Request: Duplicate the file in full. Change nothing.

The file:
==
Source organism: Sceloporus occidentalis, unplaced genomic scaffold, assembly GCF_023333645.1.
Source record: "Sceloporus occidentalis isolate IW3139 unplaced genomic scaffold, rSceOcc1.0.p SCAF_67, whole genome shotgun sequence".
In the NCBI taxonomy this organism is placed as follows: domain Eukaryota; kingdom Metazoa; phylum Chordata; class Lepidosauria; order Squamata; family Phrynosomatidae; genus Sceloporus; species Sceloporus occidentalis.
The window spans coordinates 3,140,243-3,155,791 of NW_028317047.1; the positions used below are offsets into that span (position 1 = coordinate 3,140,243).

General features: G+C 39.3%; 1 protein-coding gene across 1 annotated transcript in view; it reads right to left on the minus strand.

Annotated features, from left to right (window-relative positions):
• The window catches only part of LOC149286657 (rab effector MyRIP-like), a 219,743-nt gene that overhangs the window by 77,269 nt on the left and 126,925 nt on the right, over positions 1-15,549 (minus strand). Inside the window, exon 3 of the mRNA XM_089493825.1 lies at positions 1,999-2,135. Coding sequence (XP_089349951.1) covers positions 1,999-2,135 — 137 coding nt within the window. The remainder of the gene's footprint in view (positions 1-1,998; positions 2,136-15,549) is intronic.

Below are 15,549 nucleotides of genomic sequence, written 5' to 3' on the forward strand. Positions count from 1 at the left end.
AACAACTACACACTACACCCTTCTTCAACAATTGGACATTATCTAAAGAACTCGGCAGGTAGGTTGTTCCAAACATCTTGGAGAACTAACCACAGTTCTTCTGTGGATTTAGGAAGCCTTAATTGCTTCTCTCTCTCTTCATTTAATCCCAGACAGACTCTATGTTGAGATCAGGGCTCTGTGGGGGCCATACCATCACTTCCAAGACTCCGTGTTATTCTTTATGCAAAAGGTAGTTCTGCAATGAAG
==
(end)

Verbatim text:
Source organism: Sceloporus occidentalis, unplaced genomic scaffold, assembly GCF_023333645.1.
Source record: "Sceloporus occidentalis isolate IW3139 unplaced genomic scaffold, rSceOcc1.0.p SCAF_67, whole genome shotgun sequence".
In the NCBI taxonomy this organism is placed as follows: domain Eukaryota; kingdom Metazoa; phylum Chordata; class Lepidosauria; order Squamata; family Phrynosomatidae; genus Sceloporus; species Sceloporus occidentalis.
The window spans coordinates 3,140,243-3,155,791 of NW_028317047.1; the positions used below are offsets into that span (position 1 = coordinate 3,140,243).

General features: G+C 39.3%; 1 protein-coding gene across 1 annotated transcript in view; it reads right to left on the minus strand.

Annotated features, from left to right (window-relative positions):
• The window catches only part of LOC149286657 (rab effector MyRIP-like), a 219,743-nt gene that overhangs the window by 77,269 nt on the left and 126,925 nt on the right, over positions 1-15,549 (minus strand). Inside the window, exon 3 of the mRNA XM_089493825.1 lies at positions 1,999-2,135. Coding sequence (XP_089349951.1) covers positions 1,999-2,135 — 137 coding nt within the window. The remainder of the gene's footprint in view (positions 1-1,998; positions 2,136-15,549) is intronic.

Below are 15,549 nucleotides of genomic sequence, written 5' to 3' on the forward strand. Positions count from 1 at the left end.
AACAACTACACACTACACCCTTCTTCAACAATTGGACATTATCTAAAGAACTCGGCAGGTAGGTTGTTCCAAACATCTTGGAGAACTAACCACAGTTCTTCTGTGGATTTAGGAAGCCTTAATTGCTTCTCTCTCTCTTCATTTAATCCCAGACAGACTCTATGTTGAGATCAGGGCTCTGTGGGGGCCATACCATCACTTCCAAGACTCCGTGTTATTCTTTATGCAAAAGGTAGTTCTGCAATGAAG